It is well known that metrics have an important role in the success of any call center. Perhaps none more so, regardless of the communication channel, than the Average Handle Time (AHT), which is essentially a management tool to assess how quickly employees are assisting customers.
This metric measures the average length of time it takes the call center agent to resolve the customer’s issue, and factors in the entire duration of the interaction, including total talk time, hold time and all of the follow-up or admin tasks related to the call. The formula looks like this:
While AHT goals vary between businesses and departments, truly understanding what Average Handle Time is and how to utilize this metric for specific organizational needs is critical for optimizing its results, including improving the customer service experience and providing long-term profitable growth.
Benefits of Measuring Average Handle Time
Through establishing clear cut benchmarks for current productivity levels, companies can analyze AHT metrics and identify actionable steps for both immediate improvement and future growth. The most apparent benefit a call center will experience when measuring AHT is an increase in agent productivity. Quite simply, when the call center agents know they are being being measured for efficiency, they naturally are more motivated to handle more customers. More customers being handled, means less frustrated customers waiting in the queue. On the other hand, those agents with an AHT which is still higher than the established benchmark enables mangers to easily identify agents not helping callers as quickly as they should. As a result, knowing the average amount of time it takes for employees to complete tasks helps companies determine staffing needs. If numerous employees are taking longer than anticipated, that might mean that many other customers are left waiting, and consequently more staff members are needed to help them, or the more AHT is lowered, the less staff may be needed.
Limitations of Relying on Average Handle Time
It’s important to realize, however, that while AHT and the emphasis on speed is an important and necessary call center metric, a lower AHT isn’t always an indication of success. This is because AHT doesn’t distinguish simple cases from more involved, in-depth ones. While agents handling a large volume of basic customer issues may be spending an average of 5 minutes per call, on the other hand, other agents within companies or departments handling more difficult or involved cases would likely assume higher AHTs with goal of connecting more with customers and offering a more personalized experience. Therefore, it’s important not to solely rely on AHT as the end-all be-all metric, and to make sure that you are also monitoring calls for quality. Another problem is that call center agents trying to keep their AHT score down can be very tempted to rush the customer off the conversation, while the customer just ends up confused and having to call back again. This is the reason that companies that depend solely on AHT are often plagued by repeat calls, and customers having to make repeat calls is one of the biggest drivers of customer disloyalty, so while emphasizing AHT may look great in regards to speed of service, it’s very likely that the Customer Satisfaction metric will suffer. Finally, AHT also doesn’t measure customer retention, growth or any other meaningful key performance indicator.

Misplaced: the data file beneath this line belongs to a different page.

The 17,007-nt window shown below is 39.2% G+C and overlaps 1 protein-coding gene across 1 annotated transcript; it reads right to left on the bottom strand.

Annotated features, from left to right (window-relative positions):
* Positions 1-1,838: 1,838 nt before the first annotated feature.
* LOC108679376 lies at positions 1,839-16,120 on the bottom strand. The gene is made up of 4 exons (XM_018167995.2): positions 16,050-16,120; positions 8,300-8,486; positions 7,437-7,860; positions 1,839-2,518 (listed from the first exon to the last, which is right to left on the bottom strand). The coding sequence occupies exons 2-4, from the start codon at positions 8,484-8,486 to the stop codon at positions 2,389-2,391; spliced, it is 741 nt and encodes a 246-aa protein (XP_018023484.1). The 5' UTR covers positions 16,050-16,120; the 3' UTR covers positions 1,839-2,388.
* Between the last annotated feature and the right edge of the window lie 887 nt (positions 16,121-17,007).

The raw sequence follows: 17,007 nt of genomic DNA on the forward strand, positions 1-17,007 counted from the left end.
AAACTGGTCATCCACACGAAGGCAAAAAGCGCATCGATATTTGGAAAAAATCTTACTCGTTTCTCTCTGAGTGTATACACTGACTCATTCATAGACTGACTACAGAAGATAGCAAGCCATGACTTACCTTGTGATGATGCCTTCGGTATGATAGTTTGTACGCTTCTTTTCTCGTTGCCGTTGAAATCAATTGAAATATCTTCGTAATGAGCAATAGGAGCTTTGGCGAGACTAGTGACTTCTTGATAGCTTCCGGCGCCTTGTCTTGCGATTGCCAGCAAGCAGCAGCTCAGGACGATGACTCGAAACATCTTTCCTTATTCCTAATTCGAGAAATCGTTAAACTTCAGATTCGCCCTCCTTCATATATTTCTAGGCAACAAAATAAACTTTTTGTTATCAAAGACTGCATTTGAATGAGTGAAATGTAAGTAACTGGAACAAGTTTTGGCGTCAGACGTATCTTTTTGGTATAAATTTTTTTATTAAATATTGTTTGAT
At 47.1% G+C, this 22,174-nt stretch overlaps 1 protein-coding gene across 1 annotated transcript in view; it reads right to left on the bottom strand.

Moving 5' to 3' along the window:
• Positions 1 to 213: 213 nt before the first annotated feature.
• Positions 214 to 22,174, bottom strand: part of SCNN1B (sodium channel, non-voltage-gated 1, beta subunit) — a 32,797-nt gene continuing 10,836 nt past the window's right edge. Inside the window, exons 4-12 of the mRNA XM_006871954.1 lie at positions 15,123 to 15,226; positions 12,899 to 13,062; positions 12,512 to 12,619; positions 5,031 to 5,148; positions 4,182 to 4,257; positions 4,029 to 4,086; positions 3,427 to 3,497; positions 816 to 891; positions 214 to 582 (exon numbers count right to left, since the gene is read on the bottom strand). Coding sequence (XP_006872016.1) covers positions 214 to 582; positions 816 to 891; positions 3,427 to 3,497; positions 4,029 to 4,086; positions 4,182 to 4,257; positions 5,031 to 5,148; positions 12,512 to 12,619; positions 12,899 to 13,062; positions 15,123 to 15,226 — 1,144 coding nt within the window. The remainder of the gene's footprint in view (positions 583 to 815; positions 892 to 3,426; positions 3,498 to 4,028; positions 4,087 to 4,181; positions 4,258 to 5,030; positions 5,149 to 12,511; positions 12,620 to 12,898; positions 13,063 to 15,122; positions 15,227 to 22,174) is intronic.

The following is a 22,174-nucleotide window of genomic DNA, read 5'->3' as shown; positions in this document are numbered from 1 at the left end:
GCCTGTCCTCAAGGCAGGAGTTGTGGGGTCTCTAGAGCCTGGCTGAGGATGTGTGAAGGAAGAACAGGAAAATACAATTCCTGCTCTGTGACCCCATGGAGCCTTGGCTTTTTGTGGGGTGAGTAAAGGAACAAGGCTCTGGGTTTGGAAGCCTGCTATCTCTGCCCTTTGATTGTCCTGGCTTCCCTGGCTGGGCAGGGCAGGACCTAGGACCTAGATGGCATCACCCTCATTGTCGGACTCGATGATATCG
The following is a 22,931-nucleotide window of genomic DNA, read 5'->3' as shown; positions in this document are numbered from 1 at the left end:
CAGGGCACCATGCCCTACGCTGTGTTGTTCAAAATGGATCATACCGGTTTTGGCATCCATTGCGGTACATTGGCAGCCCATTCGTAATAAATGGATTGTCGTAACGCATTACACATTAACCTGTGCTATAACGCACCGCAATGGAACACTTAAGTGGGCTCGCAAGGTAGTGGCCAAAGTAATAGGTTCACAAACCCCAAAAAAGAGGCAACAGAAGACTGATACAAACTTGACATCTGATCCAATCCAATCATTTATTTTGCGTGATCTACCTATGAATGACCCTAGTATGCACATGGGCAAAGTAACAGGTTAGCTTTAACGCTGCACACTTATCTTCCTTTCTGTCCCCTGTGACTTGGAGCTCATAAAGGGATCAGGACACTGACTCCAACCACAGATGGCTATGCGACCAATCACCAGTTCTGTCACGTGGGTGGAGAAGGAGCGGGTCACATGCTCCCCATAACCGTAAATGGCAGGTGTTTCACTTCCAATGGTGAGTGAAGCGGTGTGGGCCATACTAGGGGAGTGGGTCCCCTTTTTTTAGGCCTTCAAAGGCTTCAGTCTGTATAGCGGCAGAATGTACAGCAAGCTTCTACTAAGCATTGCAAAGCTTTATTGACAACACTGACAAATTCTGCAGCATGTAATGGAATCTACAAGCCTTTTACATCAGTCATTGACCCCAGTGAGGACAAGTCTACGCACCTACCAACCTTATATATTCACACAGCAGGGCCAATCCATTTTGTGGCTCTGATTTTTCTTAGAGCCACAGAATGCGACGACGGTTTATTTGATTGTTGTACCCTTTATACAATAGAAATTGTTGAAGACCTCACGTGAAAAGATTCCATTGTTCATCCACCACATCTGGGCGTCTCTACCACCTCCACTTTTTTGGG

Tips for Reducing AHT without Damaging Customer Satisfaction:
- Agent Training: Refining your training program will enable call center agents to help customers more efficiently and better prepare them to more quickly resolve even the most challenging cases.
- Call routing: Call routing technology saves time for both customers and agents by quickly forwarding incoming customer cases to the agent who is most qualified to resolve them.
- Knowledge Database: Equipping call center agents with all the information they need at their fingertips is crucial for reducing AHT, so that they don’t have to waste valuable time searching for information in separate databases and software programs.
- Self-Service: Reduce call time by sending customers to the references that already exist online, including articles, guides and videos. Over time, this also trains people to look for help online first instead of reaching for the phone.
- Big Data Analytics: By leveraging big data analytics, brands can identify customer pain and passion points more effectively, while even anticipating what customers will ask for in advance to quickly resolve each customer interaction.
Today, the metrics a call center emphasizes have an effect on the customer experience that can’t be ignored. While AHT remains a valuable efficiency metric for any call center, only by balancing it with other customer satisfaction metrics will enable your business to keep customer satisfaction and brand loyalty high, while also enabling your call center to be a profitable, high-performing business entity!
In an upcoming blog article, we will investigate other useful metrics that organizations use to assess the performance of a call center.